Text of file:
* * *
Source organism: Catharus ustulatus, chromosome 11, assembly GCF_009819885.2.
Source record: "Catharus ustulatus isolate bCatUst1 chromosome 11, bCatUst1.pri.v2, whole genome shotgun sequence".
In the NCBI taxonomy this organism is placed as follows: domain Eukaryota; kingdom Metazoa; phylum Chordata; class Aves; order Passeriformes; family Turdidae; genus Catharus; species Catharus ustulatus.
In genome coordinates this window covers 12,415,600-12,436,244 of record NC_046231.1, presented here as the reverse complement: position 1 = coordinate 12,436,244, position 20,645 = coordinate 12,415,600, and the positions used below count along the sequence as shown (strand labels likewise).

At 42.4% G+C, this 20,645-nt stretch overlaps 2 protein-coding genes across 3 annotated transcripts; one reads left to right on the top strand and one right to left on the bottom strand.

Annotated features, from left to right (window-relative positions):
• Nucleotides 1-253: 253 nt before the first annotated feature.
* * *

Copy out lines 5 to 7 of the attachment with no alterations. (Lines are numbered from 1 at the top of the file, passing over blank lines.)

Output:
At 42.4% G+C, this 20,645-nt stretch overlaps 2 protein-coding genes across 3 annotated transcripts; one reads left to right on the top strand and one right to left on the bottom strand.

Annotated features, from left to right (window-relative positions):
• Nucleotides 1-253: 253 nt before the first annotated feature.